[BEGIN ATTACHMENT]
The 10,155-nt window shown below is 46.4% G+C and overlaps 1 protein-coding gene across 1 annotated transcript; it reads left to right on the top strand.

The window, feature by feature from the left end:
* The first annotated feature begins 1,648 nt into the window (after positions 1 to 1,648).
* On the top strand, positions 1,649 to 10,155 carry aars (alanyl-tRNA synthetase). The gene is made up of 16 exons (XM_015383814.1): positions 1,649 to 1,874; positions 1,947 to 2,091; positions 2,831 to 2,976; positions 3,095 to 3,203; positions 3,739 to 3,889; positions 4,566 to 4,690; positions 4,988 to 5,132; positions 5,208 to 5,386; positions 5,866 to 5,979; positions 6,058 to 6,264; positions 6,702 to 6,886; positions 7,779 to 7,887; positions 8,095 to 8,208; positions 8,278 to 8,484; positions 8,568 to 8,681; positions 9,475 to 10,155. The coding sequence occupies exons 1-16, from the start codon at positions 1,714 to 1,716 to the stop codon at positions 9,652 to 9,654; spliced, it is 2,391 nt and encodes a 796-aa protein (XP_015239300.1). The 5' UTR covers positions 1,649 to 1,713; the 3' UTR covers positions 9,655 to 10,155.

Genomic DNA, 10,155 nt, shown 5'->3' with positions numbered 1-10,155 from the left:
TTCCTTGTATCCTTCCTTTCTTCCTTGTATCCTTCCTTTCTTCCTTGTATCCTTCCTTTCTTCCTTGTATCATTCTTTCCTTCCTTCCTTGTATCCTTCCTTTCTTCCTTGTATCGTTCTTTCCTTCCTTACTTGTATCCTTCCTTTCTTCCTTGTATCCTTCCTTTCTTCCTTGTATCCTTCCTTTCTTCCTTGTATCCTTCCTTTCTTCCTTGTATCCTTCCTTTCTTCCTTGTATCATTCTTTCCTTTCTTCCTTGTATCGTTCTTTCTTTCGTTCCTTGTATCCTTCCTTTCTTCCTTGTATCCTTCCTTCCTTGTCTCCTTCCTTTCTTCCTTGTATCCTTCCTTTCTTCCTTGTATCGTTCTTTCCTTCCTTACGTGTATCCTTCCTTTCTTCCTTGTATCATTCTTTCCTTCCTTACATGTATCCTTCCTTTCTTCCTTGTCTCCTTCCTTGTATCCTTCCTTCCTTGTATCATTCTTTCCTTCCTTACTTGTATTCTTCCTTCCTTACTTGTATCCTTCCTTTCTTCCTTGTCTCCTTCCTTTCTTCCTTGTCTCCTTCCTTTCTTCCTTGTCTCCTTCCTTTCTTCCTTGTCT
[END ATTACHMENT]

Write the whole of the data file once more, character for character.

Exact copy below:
The 10,155-nt window shown below is 46.4% G+C and overlaps 1 protein-coding gene across 1 annotated transcript; it reads left to right on the top strand.

The window, feature by feature from the left end:
* The first annotated feature begins 1,648 nt into the window (after positions 1 to 1,648).
* On the top strand, positions 1,649 to 10,155 carry aars (alanyl-tRNA synthetase). The gene is made up of 16 exons (XM_015383814.1): positions 1,649 to 1,874; positions 1,947 to 2,091; positions 2,831 to 2,976; positions 3,095 to 3,203; positions 3,739 to 3,889; positions 4,566 to 4,690; positions 4,988 to 5,132; positions 5,208 to 5,386; positions 5,866 to 5,979; positions 6,058 to 6,264; positions 6,702 to 6,886; positions 7,779 to 7,887; positions 8,095 to 8,208; positions 8,278 to 8,484; positions 8,568 to 8,681; positions 9,475 to 10,155. The coding sequence occupies exons 1-16, from the start codon at positions 1,714 to 1,716 to the stop codon at positions 9,652 to 9,654; spliced, it is 2,391 nt and encodes a 796-aa protein (XP_015239300.1). The 5' UTR covers positions 1,649 to 1,713; the 3' UTR covers positions 9,655 to 10,155.

Genomic DNA, 10,155 nt, shown 5'->3' with positions numbered 1-10,155 from the left:
TTCCTTGTATCCTTCCTTTCTTCCTTGTATCCTTCCTTTCTTCCTTGTATCCTTCCTTTCTTCCTTGTATCATTCTTTCCTTCCTTCCTTGTATCCTTCCTTTCTTCCTTGTATCGTTCTTTCCTTCCTTACTTGTATCCTTCCTTTCTTCCTTGTATCCTTCCTTTCTTCCTTGTATCCTTCCTTTCTTCCTTGTATCCTTCCTTTCTTCCTTGTATCCTTCCTTTCTTCCTTGTATCATTCTTTCCTTTCTTCCTTGTATCGTTCTTTCTTTCGTTCCTTGTATCCTTCCTTTCTTCCTTGTATCCTTCCTTCCTTGTCTCCTTCCTTTCTTCCTTGTATCCTTCCTTTCTTCCTTGTATCGTTCTTTCCTTCCTTACGTGTATCCTTCCTTTCTTCCTTGTATCATTCTTTCCTTCCTTACATGTATCCTTCCTTTCTTCCTTGTCTCCTTCCTTGTATCCTTCCTTCCTTGTATCATTCTTTCCTTCCTTACTTGTATTCTTCCTTCCTTACTTGTATCCTTCCTTTCTTCCTTGTCTCCTTCCTTTCTTCCTTGTCTCCTTCCTTTCTTCCTTGTCTCCTTCCTTTCTTCCTTGTCT